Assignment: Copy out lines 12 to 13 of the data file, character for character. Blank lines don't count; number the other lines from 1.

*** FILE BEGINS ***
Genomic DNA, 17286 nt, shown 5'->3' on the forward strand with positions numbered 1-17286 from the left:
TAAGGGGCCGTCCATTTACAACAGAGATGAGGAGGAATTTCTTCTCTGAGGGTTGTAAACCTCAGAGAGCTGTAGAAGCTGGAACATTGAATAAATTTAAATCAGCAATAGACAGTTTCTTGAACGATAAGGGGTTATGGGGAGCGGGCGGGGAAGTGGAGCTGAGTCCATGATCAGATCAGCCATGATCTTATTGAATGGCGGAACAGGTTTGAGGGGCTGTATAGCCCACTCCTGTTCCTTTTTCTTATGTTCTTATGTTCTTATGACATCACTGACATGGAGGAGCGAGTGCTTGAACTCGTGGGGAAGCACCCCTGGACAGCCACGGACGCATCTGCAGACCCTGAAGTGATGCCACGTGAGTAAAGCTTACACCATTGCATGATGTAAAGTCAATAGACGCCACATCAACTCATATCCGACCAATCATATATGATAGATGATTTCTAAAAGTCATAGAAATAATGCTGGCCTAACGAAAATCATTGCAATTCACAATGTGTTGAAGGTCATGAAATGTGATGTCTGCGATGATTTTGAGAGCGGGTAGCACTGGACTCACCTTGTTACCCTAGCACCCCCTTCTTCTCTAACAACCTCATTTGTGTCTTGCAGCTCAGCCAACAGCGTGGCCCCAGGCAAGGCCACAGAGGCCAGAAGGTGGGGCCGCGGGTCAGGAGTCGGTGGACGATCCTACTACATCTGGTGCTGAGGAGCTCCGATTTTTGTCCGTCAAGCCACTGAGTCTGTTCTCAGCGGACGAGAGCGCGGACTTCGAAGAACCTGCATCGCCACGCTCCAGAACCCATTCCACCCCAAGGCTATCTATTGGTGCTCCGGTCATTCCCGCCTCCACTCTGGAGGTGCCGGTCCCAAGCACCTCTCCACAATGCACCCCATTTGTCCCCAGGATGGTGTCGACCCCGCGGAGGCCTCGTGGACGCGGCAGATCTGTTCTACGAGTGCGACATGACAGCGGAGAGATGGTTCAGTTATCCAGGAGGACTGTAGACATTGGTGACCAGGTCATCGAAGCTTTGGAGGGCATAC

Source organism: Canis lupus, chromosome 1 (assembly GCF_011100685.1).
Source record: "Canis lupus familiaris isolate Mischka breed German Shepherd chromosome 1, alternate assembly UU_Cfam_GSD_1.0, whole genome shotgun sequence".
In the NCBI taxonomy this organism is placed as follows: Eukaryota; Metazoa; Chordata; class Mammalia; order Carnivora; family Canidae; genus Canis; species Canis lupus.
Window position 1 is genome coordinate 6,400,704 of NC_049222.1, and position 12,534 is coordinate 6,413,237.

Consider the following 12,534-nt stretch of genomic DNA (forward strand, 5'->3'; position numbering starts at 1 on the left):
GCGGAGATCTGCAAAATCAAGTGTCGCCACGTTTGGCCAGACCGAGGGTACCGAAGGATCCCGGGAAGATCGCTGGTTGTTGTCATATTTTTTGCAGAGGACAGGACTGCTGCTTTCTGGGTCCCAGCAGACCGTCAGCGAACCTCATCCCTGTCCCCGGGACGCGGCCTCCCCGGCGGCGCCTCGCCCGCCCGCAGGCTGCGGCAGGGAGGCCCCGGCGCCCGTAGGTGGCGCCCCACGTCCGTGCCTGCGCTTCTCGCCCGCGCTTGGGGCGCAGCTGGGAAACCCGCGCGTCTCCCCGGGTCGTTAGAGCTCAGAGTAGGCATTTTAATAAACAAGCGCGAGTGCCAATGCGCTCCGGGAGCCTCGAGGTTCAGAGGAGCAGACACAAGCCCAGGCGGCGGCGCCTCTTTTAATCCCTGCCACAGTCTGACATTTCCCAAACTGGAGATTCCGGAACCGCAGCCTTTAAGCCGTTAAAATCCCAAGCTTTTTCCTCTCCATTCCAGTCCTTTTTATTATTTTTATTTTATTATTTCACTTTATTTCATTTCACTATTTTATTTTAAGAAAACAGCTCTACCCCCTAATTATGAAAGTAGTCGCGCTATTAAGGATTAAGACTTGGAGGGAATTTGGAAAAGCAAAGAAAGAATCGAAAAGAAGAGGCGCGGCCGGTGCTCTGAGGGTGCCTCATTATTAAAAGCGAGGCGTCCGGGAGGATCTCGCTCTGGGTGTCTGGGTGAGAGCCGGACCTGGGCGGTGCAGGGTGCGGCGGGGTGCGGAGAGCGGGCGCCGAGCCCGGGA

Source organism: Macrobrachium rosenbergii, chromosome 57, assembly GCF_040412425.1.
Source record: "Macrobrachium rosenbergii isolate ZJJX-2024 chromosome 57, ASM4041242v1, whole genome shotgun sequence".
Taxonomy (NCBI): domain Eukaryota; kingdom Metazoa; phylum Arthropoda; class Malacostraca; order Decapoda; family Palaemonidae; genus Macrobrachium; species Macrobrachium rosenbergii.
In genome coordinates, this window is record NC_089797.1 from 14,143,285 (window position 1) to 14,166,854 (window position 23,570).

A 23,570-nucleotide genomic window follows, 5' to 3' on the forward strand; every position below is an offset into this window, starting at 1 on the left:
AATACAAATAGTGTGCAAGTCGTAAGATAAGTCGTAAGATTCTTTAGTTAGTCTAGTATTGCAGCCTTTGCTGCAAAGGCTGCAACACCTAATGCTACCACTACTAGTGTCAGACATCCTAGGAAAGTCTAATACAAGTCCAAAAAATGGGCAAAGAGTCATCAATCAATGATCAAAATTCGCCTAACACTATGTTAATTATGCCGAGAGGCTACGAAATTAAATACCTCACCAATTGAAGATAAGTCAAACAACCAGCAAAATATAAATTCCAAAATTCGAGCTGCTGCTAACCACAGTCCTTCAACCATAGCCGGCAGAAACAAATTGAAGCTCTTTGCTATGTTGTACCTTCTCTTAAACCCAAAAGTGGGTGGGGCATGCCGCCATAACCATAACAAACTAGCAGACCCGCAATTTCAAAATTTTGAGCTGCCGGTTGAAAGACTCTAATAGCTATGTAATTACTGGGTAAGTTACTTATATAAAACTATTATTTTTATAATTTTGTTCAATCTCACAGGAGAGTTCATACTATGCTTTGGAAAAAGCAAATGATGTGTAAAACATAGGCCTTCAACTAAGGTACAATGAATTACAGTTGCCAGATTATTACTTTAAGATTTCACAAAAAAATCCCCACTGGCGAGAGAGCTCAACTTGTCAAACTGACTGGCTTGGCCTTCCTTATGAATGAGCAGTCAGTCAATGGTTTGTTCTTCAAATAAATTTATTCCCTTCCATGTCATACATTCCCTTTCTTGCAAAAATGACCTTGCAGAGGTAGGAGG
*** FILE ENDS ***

In genome coordinates, this window is record NC_089797.1 from 14,143,285 (window position 1) to 14,166,854 (window position 23,570).

A 23,570-nucleotide genomic window follows, 5' to 3' on the forward strand; every position below is an offset into this window, starting at 1 on the left: